I am thinking of the days when I used to sleep for 7-9 hours a night and how comfortable they were. Having just had a baby I am lucky if I get a 3-hour stretch of sleep. Let alone in a comfortable position. This brings me on to my next blog about the difference a good pillow can influence your night’s sleep.
Today’s modern living, which often entails hours of driving and hunching over work stations, plays havoc with your neck. Neck pain can be felt in a large number of ways, either in your neck itself, across the shoulders, down the arms or as a headache.
Neck and back problems are often worsened, if not caused, by improper sleeping habits and bad or worn out pillows. Sleep is very important to your body's repair process, and a poor pillow often accounts for disturbed sleep. Compromise the quality of sleep, and overall health and mental fitness may suffer as well.
To support your tender and vulnerable neck you need to use a pillow that can be shaped to hold your neck in alignment and adequately support your head. This relieves muscle tension around your neck and shoulders and correctly positions your head, arms, and lower back for a relaxed sleep.
The support of a pillow should be mostly under your neck. Pillows that can be fluffed and squished to fit your unique contours, shape, and sleeping posture offer the best solution. A pillow should "fit", just like a pair of shoes.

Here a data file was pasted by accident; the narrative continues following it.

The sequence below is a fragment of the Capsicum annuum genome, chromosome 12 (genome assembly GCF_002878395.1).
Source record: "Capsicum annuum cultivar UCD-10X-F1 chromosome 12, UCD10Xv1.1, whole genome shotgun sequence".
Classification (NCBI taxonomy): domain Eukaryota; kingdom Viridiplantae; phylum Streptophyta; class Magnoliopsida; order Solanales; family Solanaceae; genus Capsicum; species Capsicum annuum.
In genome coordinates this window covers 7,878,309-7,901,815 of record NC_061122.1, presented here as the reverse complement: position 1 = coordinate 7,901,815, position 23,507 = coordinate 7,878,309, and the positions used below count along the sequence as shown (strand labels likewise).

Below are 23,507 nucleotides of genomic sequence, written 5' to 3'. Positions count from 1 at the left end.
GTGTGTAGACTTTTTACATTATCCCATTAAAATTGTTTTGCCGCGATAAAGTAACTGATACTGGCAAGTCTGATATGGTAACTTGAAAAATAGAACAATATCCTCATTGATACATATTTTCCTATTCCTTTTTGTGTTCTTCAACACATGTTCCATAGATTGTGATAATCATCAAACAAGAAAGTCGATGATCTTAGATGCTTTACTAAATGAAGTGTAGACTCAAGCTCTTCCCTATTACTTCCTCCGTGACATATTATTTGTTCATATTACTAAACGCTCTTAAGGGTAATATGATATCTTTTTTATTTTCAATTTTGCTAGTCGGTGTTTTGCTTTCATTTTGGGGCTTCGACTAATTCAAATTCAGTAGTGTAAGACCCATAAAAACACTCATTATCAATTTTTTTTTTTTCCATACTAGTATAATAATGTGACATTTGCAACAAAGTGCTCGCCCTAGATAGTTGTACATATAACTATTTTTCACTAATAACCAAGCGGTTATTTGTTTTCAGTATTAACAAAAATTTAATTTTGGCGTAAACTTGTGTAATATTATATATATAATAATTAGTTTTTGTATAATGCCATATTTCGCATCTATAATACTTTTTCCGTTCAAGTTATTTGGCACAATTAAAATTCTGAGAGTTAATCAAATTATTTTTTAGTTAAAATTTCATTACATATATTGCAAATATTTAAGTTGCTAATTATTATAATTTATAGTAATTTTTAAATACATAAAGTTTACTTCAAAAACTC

Natural-fill pillows such as down and feather provide the most comfort, long-term performance, and adjustability of any pillow, and they gently support your head. Unfortunately, most people hang on to a pillow long after its healthy sleeping power.
It is crucial you avoid using little or no pillow as this places your unsupported neck under strain all night long. It is equally unwise to use too many pillows or a pillow that is too firm as this can push your neck up, preventing the neck joints from moving properly, regardless of which position you sleep in.
It is also important to remember that a pillow should be placed between your neck and shoulder, but not underneath your shoulder itself. Taking this into account, a person with broader shoulders will require a larger pillow than someone with narrower shoulders, if they sleep on their side.
If you suffer with the symptoms that we have described here, we will be happy to discuss with you how you can improve your pillow and sleep positioning to alleviate your discomfort.